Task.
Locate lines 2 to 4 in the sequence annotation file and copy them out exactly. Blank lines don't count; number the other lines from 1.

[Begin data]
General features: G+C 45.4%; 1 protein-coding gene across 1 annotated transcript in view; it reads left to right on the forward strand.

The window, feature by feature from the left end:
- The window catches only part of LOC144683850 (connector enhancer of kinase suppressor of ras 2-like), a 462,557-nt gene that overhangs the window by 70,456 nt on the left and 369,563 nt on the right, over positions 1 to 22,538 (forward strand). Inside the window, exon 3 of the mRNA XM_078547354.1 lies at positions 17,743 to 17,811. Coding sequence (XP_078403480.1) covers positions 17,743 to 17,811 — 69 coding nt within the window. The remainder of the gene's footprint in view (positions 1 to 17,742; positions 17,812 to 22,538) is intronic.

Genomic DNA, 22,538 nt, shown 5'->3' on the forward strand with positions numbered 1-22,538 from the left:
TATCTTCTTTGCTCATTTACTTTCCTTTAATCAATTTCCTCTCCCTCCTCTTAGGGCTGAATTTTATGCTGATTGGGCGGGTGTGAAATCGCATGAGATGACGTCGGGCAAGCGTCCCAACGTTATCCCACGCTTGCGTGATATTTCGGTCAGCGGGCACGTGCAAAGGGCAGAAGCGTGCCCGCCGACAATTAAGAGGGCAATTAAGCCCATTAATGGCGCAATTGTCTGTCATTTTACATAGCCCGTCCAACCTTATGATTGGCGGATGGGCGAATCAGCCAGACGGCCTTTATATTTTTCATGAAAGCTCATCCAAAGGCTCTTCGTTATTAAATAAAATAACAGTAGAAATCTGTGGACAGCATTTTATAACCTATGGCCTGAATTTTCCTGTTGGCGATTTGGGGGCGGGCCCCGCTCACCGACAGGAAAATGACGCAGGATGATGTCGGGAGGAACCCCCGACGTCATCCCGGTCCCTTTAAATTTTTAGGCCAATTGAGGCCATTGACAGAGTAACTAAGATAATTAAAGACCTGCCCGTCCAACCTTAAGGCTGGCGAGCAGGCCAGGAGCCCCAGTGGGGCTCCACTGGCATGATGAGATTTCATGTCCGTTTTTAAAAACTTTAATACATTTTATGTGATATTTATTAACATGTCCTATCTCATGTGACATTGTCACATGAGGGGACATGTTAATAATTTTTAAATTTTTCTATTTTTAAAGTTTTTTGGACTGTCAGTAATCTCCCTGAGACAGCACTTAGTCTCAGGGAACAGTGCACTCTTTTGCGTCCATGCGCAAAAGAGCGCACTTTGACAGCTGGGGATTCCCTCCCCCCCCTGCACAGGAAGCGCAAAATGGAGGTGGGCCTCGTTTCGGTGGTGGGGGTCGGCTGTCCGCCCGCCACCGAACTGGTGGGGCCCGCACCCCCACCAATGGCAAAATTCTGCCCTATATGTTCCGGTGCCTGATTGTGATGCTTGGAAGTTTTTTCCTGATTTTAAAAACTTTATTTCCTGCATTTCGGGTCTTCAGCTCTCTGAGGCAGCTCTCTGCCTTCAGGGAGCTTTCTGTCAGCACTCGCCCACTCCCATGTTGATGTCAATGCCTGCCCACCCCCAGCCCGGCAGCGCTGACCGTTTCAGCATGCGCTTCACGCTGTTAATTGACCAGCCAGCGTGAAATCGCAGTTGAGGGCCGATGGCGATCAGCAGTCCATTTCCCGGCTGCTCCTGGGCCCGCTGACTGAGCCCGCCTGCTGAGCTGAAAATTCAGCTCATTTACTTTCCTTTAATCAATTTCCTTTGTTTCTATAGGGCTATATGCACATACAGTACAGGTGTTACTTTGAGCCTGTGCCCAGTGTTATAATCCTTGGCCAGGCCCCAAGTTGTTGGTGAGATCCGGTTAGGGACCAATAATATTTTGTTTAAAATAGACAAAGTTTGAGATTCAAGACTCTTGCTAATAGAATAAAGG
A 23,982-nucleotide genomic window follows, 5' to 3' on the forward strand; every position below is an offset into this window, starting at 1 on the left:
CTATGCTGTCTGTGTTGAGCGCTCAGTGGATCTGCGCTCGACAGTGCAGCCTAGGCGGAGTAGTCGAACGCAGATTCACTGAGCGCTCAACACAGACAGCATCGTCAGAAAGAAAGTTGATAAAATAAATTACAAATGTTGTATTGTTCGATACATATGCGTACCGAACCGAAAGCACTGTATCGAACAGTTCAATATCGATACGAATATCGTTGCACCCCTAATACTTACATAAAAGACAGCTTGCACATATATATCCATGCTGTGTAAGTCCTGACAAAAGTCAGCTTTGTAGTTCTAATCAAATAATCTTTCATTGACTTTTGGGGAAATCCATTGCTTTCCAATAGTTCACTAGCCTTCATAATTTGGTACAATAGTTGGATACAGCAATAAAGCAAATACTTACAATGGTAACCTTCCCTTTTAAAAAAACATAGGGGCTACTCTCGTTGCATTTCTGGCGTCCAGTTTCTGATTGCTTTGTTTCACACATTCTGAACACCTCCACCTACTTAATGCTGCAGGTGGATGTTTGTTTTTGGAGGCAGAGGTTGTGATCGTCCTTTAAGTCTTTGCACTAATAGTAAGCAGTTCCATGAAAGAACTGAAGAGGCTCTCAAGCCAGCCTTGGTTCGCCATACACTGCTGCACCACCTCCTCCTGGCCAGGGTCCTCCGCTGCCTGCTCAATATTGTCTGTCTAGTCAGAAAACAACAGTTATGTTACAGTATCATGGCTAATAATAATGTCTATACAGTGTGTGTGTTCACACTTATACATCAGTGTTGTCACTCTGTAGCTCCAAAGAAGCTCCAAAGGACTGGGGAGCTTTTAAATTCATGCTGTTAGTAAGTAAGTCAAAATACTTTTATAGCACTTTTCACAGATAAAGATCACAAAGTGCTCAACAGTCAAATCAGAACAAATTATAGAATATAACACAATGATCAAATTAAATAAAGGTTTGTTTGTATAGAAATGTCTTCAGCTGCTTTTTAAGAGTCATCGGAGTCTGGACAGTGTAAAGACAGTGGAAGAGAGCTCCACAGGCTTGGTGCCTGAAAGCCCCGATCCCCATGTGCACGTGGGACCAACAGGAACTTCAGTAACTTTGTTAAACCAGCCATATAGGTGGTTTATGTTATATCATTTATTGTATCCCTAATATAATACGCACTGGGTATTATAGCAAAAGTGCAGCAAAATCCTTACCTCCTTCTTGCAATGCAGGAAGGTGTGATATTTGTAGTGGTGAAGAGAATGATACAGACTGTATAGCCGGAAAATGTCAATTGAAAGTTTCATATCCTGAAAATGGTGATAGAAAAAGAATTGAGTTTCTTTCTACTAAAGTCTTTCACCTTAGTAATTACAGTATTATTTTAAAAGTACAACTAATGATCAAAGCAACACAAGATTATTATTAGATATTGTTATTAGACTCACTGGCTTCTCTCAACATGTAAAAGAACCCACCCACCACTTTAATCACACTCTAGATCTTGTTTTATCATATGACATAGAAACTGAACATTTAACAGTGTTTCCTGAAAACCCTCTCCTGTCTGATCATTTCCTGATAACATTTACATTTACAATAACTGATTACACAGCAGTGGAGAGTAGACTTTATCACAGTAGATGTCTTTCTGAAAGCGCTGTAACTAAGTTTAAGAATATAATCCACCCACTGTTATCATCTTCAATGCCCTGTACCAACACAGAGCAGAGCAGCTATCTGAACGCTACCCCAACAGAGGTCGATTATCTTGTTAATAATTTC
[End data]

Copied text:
The window, feature by feature from the left end:
- The window catches only part of LOC144683850 (connector enhancer of kinase suppressor of ras 2-like), a 462,557-nt gene that overhangs the window by 70,456 nt on the left and 369,563 nt on the right, over positions 1 to 22,538 (forward strand). Inside the window, exon 3 of the mRNA XM_078547354.1 lies at positions 17,743 to 17,811. Coding sequence (XP_078403480.1) covers positions 17,743 to 17,811 — 69 coding nt within the window. The remainder of the gene's footprint in view (positions 1 to 17,742; positions 17,812 to 22,538) is intronic.

Genomic DNA, 22,538 nt, shown 5'->3' on the forward strand with positions numbered 1-22,538 from the left: